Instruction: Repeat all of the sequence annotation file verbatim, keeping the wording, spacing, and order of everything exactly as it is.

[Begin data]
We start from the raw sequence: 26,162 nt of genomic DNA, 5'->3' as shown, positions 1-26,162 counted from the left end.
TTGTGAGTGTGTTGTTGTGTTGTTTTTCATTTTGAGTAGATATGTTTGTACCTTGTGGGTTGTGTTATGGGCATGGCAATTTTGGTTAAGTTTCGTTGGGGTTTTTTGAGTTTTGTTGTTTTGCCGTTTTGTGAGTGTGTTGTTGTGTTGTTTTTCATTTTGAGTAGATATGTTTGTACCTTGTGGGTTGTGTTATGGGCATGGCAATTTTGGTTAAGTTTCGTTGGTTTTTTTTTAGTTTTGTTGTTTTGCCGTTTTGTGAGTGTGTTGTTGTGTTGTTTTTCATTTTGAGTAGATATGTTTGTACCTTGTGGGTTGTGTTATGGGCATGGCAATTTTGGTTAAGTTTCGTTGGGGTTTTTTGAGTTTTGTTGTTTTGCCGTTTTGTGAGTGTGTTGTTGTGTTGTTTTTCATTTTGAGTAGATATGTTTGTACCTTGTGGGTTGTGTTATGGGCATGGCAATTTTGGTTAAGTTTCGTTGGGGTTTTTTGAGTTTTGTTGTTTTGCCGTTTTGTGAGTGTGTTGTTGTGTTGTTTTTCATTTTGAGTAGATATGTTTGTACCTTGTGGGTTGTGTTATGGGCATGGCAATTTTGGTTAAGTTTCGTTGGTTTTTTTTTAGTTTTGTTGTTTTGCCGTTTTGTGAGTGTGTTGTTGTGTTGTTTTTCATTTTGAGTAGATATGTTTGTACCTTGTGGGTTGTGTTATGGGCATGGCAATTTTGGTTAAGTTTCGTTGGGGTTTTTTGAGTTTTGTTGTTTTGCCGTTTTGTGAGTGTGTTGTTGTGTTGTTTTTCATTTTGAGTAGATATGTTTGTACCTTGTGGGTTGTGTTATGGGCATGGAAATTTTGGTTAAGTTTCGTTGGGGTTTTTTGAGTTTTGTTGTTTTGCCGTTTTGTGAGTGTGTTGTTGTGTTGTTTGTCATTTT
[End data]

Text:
We start from the raw sequence: 26,162 nt of genomic DNA, 5'->3' as shown, positions 1-26,162 counted from the left end.
TTGTGAGTGTGTTGTTGTGTTGTTTTTCATTTTGAGTAGATATGTTTGTACCTTGTGGGTTGTGTTATGGGCATGGCAATTTTGGTTAAGTTTCGTTGGGGTTTTTTGAGTTTTGTTGTTTTGCCGTTTTGTGAGTGTGTTGTTGTGTTGTTTTTCATTTTGAGTAGATATGTTTGTACCTTGTGGGTTGTGTTATGGGCATGGCAATTTTGGTTAAGTTTCGTTGGTTTTTTTTTAGTTTTGTTGTTTTGCCGTTTTGTGAGTGTGTTGTTGTGTTGTTTTTCATTTTGAGTAGATATGTTTGTACCTTGTGGGTTGTGTTATGGGCATGGCAATTTTGGTTAAGTTTCGTTGGGGTTTTTTGAGTTTTGTTGTTTTGCCGTTTTGTGAGTGTGTTGTTGTGTTGTTTTTCATTTTGAGTAGATATGTTTGTACCTTGTGGGTTGTGTTATGGGCATGGCAATTTTGGTTAAGTTTCGTTGGGGTTTTTTGAGTTTTGTTGTTTTGCCGTTTTGTGAGTGTGTTGTTGTGTTGTTTTTCATTTTGAGTAGATATGTTTGTACCTTGTGGGTTGTGTTATGGGCATGGCAATTTTGGTTAAGTTTCGTTGGTTTTTTTTTAGTTTTGTTGTTTTGCCGTTTTGTGAGTGTGTTGTTGTGTTGTTTTTCATTTTGAGTAGATATGTTTGTACCTTGTGGGTTGTGTTATGGGCATGGCAATTTTGGTTAAGTTTCGTTGGGGTTTTTTGAGTTTTGTTGTTTTGCCGTTTTGTGAGTGTGTTGTTGTGTTGTTTTTCATTTTGAGTAGATATGTTTGTACCTTGTGGGTTGTGTTATGGGCATGGAAATTTTGGTTAAGTTTCGTTGGGGTTTTTTGAGTTTTGTTGTTTTGCCGTTTTGTGAGTGTGTTGTTGTGTTGTTTGTCATTTT